The FBI sought to locate classified documents related to nuclear weapons, among other items, when agents searched former President Donald Trump’s Mar-a-Lago resort in Palm Beach, Florida, this week, people familiar with the investigation told The Washington Post.
The people did not offer additional details to the Post about “what type of information the agents were seeking” or whether any such documents were recovered, according to the paper.
The revelation adds key context to the Justice Department’s extraordinary decision to search the home of a former president.
As CNN previously reported, the criminal investigation started with concerns about missing documents raised by the National Archives, which made a criminal referral to the Justice Department upon discovering highly sensitive documents among the materials retrieved from Mar-a-Lago in January. The 15 boxes contained some materials that were part of special access programs (SAP), a classification that includes protocols to significantly limit who would have access to the information, according to a source familiar with what the Archives discovered in the boxes. That led to FBI interviews with aides to grand jury subpoenas to this week’s court-authorized search and seizure of documents.
Though Attorney General Merrick Garland has declined to share specific details about the search, he said Thursday that he “personally approved” the decision to seek a warrant for the search of Trump’s Florida home.
“The department does not take such a decision lightly. Where possible, it is standard practice to seek less intrusive means as an alternative to a search and to narrowly scope any search that is undertaken,” Garland said in a news conference.
The attorney general also said that the Justice Department had filed a request in court that the search warrant and property receipt from the search be unsealed.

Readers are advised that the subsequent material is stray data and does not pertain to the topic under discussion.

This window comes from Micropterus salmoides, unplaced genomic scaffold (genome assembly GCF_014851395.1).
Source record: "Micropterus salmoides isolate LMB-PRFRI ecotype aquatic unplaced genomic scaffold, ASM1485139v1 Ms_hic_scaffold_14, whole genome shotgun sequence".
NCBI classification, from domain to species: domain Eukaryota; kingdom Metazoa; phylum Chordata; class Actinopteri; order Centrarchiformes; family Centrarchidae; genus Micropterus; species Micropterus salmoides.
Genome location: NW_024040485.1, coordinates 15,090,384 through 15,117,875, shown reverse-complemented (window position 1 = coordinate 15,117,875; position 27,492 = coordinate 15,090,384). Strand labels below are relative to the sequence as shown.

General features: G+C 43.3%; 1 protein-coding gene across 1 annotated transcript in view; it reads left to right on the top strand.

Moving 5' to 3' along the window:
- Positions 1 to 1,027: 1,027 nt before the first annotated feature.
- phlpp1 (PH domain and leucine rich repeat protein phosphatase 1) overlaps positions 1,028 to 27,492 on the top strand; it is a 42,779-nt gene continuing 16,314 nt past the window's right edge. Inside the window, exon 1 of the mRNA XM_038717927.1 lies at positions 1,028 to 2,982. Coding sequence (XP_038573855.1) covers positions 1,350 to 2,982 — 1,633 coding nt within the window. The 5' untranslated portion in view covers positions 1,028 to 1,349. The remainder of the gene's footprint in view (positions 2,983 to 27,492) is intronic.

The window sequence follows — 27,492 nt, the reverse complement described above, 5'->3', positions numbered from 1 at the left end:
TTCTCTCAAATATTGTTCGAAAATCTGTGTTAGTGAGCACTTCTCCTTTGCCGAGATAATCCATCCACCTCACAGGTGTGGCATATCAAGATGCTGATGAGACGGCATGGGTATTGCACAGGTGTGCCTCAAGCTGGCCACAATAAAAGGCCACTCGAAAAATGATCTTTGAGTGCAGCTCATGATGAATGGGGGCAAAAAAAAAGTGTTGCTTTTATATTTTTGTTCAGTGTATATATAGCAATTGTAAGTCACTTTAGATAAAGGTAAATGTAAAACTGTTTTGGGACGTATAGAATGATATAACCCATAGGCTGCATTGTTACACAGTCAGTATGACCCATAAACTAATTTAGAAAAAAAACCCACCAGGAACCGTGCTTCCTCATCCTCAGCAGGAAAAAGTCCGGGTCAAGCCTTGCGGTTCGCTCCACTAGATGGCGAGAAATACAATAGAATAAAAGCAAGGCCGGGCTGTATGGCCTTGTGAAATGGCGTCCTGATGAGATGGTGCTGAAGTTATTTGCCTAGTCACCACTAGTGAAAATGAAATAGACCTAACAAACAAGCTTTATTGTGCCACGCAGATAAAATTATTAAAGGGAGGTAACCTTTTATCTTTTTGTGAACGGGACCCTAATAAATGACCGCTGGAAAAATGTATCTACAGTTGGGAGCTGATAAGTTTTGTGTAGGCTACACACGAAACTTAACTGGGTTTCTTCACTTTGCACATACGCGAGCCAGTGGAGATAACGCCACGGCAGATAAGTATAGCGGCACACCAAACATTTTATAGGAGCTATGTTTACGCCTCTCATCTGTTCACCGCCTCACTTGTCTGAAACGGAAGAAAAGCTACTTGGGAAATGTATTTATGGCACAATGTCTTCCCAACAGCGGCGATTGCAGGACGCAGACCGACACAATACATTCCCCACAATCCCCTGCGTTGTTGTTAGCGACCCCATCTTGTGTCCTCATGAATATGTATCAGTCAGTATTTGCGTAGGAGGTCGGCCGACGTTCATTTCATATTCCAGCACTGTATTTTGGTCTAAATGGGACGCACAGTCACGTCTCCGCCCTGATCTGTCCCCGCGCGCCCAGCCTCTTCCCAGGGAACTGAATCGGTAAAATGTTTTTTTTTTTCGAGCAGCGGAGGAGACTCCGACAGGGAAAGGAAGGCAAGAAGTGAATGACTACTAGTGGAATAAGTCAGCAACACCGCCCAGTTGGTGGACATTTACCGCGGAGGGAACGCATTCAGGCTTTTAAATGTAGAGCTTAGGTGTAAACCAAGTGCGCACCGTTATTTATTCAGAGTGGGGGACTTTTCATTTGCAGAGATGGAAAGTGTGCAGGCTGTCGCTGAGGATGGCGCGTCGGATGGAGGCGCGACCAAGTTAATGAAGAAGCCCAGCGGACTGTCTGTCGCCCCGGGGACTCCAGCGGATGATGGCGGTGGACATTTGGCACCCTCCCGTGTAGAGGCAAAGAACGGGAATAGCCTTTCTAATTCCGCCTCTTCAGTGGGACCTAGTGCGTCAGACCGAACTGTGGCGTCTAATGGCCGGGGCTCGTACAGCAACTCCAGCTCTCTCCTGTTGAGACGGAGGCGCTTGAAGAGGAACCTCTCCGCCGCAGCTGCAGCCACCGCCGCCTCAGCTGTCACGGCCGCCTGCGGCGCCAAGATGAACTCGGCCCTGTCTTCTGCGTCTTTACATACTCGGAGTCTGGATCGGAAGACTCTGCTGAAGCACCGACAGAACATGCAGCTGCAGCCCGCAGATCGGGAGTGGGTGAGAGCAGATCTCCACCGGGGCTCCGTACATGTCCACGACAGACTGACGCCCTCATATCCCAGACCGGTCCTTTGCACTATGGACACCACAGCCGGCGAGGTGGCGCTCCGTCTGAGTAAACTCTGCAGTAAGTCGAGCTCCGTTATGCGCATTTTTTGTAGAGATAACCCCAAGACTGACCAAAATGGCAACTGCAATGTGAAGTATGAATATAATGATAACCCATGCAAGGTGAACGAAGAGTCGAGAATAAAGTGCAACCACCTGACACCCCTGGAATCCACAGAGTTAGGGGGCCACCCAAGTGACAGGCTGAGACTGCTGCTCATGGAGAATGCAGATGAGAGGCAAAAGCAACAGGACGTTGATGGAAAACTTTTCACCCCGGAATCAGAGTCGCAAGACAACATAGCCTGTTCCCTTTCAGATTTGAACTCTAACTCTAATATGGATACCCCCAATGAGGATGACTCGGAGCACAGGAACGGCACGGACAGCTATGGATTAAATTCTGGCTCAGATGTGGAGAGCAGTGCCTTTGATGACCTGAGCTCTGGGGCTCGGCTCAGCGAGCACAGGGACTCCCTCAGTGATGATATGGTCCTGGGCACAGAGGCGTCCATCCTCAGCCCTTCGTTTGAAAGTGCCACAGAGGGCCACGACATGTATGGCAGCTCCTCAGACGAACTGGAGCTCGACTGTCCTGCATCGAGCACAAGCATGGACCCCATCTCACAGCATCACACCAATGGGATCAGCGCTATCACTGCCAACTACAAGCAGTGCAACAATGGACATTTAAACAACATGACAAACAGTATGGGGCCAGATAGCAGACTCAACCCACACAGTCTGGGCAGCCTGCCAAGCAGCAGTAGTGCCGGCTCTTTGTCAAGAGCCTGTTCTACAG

Trump said in a late-night post on his Truth Social platform Thursday that he would “not oppose the release of documents,” adding, “I am going a step further by ENCOURAGING the immediate release of those documents.”
CNN reported earlier Thursday that Trump and his legal team had not yet reached a decision on how to respond to the Justice Department’s motion, according to a source familiar with their thinking.
Since the search, top congressional Republicans have rushed to Trump’s defense, casting the move as politically motivated. The former President has denied all wrongdoing, claiming the investigation is intended to derail his potential bid to return to the White House.
In a pair of posts to Truth Social following Garland’s statement, Trump continued to claim that his attorneys were “cooperating fully” and had developed “very good relationships” with federal investigators prior to Monday’s search at Mar-a-Lago.
The search warrant had been authorized by a federal court, Garland said.
“It is a federal crime to remove classified documents wrongly. And so if you are filling out that affidavit and you have to list the crime, you can list that as the crime,” said Elie Honig, a former federal and state prosecutor and a CNN senior legal analyst, following the search warrant.
This story has been updated with additional information Friday.
CNN’s Tierney Sneed, Evan Perez, Hannah Rabinowitz and Zachary Cohen contributed to this report.